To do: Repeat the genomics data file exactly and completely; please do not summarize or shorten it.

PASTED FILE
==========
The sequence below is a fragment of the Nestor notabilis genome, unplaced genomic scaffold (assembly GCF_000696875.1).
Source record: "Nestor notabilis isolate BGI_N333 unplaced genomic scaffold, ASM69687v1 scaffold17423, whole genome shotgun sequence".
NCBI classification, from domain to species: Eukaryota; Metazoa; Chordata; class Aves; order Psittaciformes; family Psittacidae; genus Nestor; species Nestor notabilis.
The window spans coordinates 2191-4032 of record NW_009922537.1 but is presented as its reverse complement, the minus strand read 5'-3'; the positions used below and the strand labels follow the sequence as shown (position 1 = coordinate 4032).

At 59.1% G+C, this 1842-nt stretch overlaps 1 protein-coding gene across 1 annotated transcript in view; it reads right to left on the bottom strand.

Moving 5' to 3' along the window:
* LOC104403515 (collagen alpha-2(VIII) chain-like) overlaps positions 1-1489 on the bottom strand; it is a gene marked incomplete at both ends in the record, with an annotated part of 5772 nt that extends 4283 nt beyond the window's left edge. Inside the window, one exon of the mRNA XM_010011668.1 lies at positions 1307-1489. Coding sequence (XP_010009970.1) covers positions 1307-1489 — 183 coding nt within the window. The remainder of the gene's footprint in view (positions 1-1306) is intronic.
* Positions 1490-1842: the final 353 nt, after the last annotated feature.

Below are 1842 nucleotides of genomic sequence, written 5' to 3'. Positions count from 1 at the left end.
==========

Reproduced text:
The sequence below is a fragment of the Nestor notabilis genome, unplaced genomic scaffold (assembly GCF_000696875.1).
Source record: "Nestor notabilis isolate BGI_N333 unplaced genomic scaffold, ASM69687v1 scaffold17423, whole genome shotgun sequence".
NCBI classification, from domain to species: Eukaryota; Metazoa; Chordata; class Aves; order Psittaciformes; family Psittacidae; genus Nestor; species Nestor notabilis.
The window spans coordinates 2191-4032 of record NW_009922537.1 but is presented as its reverse complement, the minus strand read 5'-3'; the positions used below and the strand labels follow the sequence as shown (position 1 = coordinate 4032).

At 59.1% G+C, this 1842-nt stretch overlaps 1 protein-coding gene across 1 annotated transcript in view; it reads right to left on the bottom strand.

Moving 5' to 3' along the window:
* LOC104403515 (collagen alpha-2(VIII) chain-like) overlaps positions 1-1489 on the bottom strand; it is a gene marked incomplete at both ends in the record, with an annotated part of 5772 nt that extends 4283 nt beyond the window's left edge. Inside the window, one exon of the mRNA XM_010011668.1 lies at positions 1307-1489. Coding sequence (XP_010009970.1) covers positions 1307-1489 — 183 coding nt within the window. The remainder of the gene's footprint in view (positions 1-1306) is intronic.
* Positions 1490-1842: the final 353 nt, after the last annotated feature.

Below are 1842 nucleotides of genomic sequence, written 5' to 3'. Positions count from 1 at the left end.